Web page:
Protect Your Child from Lead Poisoning
Lead poisoning has returned to the news after the discovery of lead in the Flint, Michigan, drinking water supply and numerous revelations about contaminated lead pipes in schools across the country. However, childhood lead poisoning never disappeared, especially in homes, schools, and childcare facilities constructed before 1978.
The primary risk of lead poisoning comes from deteriorated lead-based paint ingested via young children’s hand to mouth activity. Dust generated from frequent opening and closing of windows and doors demonstrates just how easily lead can enter the home environment. Other sources of lead exposure can be bare soil, drinking water, toys, jewelry, cosmetics, and some imported foods.
Who Is Most Vulnerable to Lead Poisoning?
Children under six years old and pregnant women are at the greatest risk to get lead poisoning. It is vital that children living in older homes and high-risk zip codes receive regular tests for lead poisoning. Ohio has over 400 high-risk zip codes, including more than 200 where more than 5 percent of children under the age of six are lead poisoned.
Furthermore, there is NO safe level of lead in a child’s blood. Early detection of trace amounts can be instrumental in preventing permanent brain damage.
All children and women planning to have children who live or work in at-risk areas should receive regular blood tests. The Ohio Department of Health (ODH) will increase blood testing for lead in the coming months. All children who receive Medicaid or live in a high risk zip code must receive blood tests at one and two years of age. Children must also be tested if any questions are answered “yes” on the Childhood Lead Risk Questionnaire from the ODH.
What Are the Symptoms of Lead Poisoning?
Symptoms of lead poisoning are settle and manifest themselves later in life as cognitive deficits and behavioral disorders. A blood test is the only known method to determine exposure to lead posisoning. The most visible problems affecting someone with lead poisoning include:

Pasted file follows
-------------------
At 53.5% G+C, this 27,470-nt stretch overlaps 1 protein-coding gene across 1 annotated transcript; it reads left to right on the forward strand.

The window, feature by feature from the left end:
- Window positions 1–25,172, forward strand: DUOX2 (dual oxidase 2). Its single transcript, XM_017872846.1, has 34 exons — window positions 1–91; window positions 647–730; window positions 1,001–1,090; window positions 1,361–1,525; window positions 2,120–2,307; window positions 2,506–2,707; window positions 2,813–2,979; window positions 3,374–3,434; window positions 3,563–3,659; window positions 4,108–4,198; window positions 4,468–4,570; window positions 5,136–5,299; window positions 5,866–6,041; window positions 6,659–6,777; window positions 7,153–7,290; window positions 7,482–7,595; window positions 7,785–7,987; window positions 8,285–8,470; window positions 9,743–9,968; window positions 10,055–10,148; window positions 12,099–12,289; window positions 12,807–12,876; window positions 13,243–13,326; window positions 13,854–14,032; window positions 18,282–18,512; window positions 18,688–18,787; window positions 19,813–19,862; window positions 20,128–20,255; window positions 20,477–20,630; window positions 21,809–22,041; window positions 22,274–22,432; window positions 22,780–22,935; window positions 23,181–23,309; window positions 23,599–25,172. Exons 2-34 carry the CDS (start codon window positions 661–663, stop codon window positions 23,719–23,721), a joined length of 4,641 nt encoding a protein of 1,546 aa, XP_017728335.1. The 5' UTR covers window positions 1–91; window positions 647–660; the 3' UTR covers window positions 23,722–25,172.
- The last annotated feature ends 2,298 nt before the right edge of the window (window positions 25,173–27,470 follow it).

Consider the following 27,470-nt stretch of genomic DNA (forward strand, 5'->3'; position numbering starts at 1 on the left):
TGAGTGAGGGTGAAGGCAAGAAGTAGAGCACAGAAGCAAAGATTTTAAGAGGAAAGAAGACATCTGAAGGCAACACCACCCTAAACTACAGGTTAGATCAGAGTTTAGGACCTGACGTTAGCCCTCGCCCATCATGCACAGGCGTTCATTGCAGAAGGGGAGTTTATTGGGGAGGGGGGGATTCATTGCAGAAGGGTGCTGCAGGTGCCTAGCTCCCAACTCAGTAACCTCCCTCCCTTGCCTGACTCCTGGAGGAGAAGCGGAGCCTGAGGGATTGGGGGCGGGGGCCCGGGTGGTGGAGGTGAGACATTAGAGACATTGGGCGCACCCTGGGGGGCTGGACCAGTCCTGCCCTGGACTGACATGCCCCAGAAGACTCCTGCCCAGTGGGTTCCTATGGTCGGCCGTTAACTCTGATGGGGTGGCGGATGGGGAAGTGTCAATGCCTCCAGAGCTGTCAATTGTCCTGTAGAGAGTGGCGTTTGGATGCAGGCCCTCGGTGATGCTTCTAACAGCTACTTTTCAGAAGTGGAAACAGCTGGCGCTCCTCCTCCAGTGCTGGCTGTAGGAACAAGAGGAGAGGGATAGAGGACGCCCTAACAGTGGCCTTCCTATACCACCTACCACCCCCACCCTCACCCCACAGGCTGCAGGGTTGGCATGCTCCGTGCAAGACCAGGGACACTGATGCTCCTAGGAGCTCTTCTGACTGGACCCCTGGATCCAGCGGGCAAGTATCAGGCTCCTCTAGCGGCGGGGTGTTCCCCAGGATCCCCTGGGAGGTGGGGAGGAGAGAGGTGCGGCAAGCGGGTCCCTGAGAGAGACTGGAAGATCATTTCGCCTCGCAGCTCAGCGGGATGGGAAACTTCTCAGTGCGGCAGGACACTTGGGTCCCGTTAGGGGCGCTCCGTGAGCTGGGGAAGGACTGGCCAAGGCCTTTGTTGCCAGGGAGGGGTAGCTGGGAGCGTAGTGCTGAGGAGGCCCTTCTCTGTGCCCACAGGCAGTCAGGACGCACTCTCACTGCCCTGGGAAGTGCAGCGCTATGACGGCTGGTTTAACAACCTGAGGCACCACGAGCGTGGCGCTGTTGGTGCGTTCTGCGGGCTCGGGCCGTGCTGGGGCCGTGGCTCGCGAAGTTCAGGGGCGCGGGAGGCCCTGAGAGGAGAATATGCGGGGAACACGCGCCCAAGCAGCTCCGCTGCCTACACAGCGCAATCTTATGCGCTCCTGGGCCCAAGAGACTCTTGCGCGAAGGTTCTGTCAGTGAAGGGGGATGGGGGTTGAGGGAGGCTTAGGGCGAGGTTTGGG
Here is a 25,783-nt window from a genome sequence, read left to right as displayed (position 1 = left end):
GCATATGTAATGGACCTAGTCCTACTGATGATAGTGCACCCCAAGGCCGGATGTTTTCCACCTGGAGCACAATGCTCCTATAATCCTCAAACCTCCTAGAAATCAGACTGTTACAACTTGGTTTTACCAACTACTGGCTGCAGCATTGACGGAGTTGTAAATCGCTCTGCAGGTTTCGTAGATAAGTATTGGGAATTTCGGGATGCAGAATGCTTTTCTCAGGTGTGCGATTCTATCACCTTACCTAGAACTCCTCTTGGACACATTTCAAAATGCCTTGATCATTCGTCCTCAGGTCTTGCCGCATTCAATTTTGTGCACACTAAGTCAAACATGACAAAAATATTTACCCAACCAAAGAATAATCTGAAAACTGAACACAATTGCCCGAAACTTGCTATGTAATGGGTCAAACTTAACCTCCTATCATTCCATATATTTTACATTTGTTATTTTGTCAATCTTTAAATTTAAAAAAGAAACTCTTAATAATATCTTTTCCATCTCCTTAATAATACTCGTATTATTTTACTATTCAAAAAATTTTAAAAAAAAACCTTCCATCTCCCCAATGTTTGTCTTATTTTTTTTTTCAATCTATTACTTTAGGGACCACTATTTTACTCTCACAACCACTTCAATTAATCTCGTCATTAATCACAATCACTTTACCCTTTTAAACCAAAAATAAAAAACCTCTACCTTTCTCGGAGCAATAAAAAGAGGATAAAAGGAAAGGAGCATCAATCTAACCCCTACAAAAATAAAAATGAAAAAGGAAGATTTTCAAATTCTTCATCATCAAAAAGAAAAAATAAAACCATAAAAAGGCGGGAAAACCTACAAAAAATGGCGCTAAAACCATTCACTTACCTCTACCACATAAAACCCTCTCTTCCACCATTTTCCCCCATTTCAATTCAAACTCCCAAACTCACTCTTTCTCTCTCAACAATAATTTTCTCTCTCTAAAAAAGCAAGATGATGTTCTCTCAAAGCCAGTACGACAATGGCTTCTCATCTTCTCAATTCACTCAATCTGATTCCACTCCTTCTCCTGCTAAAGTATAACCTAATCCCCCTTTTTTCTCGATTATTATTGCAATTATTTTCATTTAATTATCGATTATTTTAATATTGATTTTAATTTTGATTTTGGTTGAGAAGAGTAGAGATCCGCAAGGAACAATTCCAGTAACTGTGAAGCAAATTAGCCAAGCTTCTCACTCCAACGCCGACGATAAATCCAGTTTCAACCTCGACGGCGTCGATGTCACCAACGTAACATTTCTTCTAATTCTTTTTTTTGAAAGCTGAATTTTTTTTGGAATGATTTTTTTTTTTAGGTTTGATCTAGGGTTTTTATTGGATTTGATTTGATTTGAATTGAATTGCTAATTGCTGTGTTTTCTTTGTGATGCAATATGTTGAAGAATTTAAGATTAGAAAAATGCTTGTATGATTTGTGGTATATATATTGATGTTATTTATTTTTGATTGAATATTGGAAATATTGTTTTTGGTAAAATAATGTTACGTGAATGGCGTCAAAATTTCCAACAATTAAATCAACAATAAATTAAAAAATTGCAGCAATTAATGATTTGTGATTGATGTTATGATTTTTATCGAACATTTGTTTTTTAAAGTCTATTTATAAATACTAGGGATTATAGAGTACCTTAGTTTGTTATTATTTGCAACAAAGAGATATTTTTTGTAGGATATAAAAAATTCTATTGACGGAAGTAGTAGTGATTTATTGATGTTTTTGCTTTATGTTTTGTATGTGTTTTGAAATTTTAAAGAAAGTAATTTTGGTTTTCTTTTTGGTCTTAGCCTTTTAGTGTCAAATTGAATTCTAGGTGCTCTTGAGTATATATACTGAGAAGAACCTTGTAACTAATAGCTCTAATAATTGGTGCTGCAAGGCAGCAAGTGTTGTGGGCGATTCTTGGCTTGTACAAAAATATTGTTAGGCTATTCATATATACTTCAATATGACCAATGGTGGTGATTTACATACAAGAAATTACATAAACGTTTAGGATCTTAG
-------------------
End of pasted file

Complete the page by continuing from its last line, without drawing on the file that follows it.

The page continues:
- Learning deficiencies
- Decreased attention span
- Slow physical growth
- Hearing loss
- Behavioral challenges
Stomachaches, persistent headaches, fatigue, and low iron (anemia) are often mistaken for other illnesses but can in fact be more immediate physical symptoms of lead poisoning.
Pregnant women with lead poisoning have a higher risk of miscarriage, premature birth, and giving birth to an abnormally small fetus. Although blood testing is not recommended for all pregnant women, those with high risk of exposure including other children with lead poisoning, personal history of lead poisoning, are employed in an at risk industry, a recently remodeled home constructed prior to 1978, and significant time living outside the United States should be tested for lead in the blood.
It remains critical that doctors and health service professionals continue to test for lead poisoning. Women who may be exposed to lead poisoning should always ask their health-care professional about testing for lead poisoning.
How Can You Prevent Lead Contamination?
Prevention is the best practice to avoid lead poisoning. There are several recommendations for preventing the risk of lead poisoning. First, test your house for lead as soon as possible. Always test for lead before removing paint or remodeling. Avoid dry sanding and/or heating old lead paint in homes constructed prior to 1978. Always consult your local health department if you have any concerns.
Second, maintain a clean house by vacuuming slowly with a HEPA-certified vacuum cleaner, frequently washing floors and windowsills and dusting with a damp cloth.
Personal hygiene is also important in preventing lead contamination, especially for children. Wash hands frequently, leave shoes by the door, maintain regular doctor appointments and, should a parent work in a potentially lead-affected vocation such as construction, remodeling, and Fracking shower outside the home if possible.
What and how you eat also provides an important preventative measure against lead poisoning. All family members, especially children, should vigorously wash hands before meals at home and at school. Food should always be served in a clean place. Additionally, foods rich in calcium, vitamin C and iron prevent lead from entering our bones and bloodstream.
What If Lead Poisoning Is Found?
The Ohio Department of Health is determined to combat potential lead poisoning throughout the state. You can protect your family when you know what to look for and how to take preventative steps to avoid lead and lead-based products. Contact your medical home the ODH for more information about blood tests and for further details about how best to prevent lead poisoning in your home and community.